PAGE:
One of the most common signs of fake recruiters is using high-pressure sales tactics or making unrealistic job offers and salary packages that seem too good to be true. If the recruiter appears too eager to offer you a job without verifying your skills, experience, qualifications, or even interviewing with you, or if they don’t have in-depth information about the job responsibilities and the company itself, they’re likely a fake. Another red flag is when the recruiter is willing to offer/secure you a job only if and when you’re eager to make a payment. Additionally, fake recruiters will use generic job titles or descriptions that do not match a job seeker’s skills or experience cipf-es.org or may not provide clear information about the company or job opportunity.
How can I avoid recruitment scams?
For every job posting, do an in-depth online research and background check on the recruiter and the company they represent via their website, social media presence, and reviews from past employees or job seekers. When doing your online research on the hiring organization, add the word “scam”, “fraud”, “review”, or “complaint” to find out what other job seekers have said about them.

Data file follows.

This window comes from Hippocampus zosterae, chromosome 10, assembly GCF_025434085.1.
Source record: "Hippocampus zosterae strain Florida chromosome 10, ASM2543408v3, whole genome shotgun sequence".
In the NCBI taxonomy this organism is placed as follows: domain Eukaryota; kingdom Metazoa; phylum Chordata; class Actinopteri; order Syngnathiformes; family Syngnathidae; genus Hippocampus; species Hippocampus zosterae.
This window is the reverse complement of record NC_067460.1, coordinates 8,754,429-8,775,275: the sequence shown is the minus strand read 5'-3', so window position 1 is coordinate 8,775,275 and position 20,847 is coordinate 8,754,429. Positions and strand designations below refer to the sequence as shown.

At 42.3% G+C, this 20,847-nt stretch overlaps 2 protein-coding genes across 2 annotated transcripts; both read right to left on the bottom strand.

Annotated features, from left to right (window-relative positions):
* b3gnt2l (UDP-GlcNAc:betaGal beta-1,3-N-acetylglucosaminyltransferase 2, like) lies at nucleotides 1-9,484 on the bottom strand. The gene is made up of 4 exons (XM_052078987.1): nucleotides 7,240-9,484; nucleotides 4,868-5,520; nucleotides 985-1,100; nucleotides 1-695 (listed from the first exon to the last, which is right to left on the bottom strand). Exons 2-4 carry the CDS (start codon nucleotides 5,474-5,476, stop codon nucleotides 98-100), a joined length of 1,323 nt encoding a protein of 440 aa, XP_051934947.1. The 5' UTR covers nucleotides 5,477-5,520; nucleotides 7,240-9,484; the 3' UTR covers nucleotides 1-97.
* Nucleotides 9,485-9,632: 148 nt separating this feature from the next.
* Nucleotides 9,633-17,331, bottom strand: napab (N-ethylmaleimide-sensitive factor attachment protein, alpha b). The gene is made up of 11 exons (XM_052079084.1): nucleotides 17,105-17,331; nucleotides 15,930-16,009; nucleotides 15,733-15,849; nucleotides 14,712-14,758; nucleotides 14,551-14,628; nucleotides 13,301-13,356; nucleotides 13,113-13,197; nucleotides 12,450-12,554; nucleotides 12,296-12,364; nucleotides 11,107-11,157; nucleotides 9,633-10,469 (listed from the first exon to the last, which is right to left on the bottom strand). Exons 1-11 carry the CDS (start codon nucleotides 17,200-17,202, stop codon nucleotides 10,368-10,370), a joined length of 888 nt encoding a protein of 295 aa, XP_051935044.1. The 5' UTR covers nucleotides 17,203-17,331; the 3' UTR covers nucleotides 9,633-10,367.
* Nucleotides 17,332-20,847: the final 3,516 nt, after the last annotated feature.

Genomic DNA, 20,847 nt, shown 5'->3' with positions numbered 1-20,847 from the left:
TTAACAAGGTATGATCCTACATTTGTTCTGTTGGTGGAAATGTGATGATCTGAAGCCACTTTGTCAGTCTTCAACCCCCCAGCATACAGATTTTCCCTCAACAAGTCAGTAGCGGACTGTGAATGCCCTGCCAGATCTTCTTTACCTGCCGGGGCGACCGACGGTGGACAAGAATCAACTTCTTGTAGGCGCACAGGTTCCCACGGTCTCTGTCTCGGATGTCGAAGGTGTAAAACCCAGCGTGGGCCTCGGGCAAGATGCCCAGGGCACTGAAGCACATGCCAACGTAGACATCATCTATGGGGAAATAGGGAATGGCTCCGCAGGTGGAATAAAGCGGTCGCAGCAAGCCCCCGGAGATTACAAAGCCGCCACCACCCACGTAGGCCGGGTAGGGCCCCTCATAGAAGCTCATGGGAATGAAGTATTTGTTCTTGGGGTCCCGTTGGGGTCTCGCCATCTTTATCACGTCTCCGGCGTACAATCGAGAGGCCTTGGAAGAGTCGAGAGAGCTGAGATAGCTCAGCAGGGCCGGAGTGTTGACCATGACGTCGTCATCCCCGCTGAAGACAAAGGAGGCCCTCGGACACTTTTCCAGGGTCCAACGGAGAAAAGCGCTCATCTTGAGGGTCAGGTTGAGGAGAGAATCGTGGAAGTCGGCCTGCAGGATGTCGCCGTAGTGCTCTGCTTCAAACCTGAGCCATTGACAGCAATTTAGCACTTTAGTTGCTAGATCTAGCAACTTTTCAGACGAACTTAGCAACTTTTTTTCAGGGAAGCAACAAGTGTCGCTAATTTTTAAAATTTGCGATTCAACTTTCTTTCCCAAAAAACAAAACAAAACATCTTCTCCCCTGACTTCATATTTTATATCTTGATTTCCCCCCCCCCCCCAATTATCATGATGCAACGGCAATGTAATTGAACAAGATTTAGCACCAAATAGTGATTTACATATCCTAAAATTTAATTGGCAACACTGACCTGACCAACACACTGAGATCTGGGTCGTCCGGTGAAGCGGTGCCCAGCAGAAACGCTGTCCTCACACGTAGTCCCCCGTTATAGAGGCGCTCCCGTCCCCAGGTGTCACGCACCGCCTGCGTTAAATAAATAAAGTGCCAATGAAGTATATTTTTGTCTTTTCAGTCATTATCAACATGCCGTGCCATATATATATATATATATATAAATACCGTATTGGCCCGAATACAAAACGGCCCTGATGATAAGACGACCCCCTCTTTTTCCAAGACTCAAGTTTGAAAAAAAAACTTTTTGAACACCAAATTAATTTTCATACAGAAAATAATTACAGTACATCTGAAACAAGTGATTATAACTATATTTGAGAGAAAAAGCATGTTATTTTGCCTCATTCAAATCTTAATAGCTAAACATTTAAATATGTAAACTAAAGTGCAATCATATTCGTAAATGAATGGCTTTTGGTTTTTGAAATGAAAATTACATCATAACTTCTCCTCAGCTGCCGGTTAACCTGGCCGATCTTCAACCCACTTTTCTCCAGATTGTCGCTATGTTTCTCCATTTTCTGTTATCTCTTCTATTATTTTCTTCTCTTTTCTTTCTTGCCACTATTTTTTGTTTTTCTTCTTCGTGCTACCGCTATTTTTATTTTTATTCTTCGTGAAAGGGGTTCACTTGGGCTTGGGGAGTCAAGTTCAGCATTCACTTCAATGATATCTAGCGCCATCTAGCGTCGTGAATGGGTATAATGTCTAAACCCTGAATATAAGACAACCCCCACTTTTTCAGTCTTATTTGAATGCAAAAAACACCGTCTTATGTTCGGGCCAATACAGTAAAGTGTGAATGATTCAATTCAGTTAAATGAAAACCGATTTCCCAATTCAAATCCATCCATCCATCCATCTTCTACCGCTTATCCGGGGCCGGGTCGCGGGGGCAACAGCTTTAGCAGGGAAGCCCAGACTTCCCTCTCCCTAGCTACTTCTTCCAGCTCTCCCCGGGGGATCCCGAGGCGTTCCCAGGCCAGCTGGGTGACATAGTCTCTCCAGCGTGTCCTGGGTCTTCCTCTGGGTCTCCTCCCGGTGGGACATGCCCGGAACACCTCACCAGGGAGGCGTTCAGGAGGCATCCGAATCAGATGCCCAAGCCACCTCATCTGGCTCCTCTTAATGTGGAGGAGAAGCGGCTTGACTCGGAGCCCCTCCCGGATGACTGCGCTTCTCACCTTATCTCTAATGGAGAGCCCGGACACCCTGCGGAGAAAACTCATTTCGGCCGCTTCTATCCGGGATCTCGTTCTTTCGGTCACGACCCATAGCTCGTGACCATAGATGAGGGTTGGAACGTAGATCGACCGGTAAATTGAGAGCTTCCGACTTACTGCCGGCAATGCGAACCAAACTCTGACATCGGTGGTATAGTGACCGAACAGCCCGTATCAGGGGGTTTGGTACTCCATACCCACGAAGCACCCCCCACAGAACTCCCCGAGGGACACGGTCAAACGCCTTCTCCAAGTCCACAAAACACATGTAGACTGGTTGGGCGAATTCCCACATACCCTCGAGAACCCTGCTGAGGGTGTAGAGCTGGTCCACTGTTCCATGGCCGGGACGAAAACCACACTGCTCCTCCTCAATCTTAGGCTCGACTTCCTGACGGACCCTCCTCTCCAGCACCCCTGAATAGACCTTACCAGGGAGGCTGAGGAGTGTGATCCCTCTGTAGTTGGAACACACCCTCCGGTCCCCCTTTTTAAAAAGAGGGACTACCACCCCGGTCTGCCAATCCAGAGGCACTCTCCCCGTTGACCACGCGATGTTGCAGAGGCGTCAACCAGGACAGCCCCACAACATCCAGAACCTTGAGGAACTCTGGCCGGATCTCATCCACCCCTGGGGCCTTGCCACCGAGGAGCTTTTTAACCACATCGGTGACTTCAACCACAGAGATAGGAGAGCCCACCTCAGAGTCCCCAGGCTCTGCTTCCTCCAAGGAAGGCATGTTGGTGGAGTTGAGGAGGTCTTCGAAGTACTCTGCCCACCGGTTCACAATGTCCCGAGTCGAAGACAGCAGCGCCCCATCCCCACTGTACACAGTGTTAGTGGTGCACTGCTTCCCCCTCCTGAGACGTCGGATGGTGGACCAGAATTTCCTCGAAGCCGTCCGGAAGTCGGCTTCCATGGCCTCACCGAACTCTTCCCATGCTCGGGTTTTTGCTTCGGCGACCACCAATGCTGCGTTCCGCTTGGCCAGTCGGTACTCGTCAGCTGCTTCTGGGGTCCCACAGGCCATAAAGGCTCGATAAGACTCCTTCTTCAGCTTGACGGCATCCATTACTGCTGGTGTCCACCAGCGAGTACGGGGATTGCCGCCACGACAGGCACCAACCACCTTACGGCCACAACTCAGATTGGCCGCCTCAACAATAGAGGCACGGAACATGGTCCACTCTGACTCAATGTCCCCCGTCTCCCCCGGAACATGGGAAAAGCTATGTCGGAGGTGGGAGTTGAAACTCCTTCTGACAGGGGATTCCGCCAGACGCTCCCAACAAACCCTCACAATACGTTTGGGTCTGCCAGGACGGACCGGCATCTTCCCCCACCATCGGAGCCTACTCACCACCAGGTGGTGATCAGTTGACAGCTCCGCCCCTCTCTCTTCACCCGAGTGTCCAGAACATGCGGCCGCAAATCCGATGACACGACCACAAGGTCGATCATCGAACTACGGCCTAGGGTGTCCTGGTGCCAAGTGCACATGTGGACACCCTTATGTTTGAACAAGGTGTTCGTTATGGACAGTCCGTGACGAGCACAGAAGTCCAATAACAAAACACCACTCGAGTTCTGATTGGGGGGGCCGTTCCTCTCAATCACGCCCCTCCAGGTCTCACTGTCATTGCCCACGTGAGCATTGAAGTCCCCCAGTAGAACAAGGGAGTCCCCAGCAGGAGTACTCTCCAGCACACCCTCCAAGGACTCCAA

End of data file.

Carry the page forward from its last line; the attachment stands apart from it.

Even more, most legitimate companies have a ‘jobs and careers’ page on their website, so check to see if the job posting is on the company’s website. Remember to also check if the recruiter has a professional email address, phone number, and LinkedIn profile to verify if the person you are speaking with works for the company and if the job you’re applying for exists. If the company and the recruiter have no online presence or professional background, it’s also a sign that they are not genuine.
What can I do if I am scammed on a job offer?
First, don’t make the payment, no matter the means — check, debit or credit card, bank or wire transfer, gift card, or cash reload card. And if you have, immediately contact the financial service you used to send the money to and report the fraud to the job board if that’s where you encountered the scam or the Federal Trade Commission. And if these scammers took any delicate information like your social security number or passwords, go to IdentityTheft.gov to see what steps to take and change or create a new, strong password too.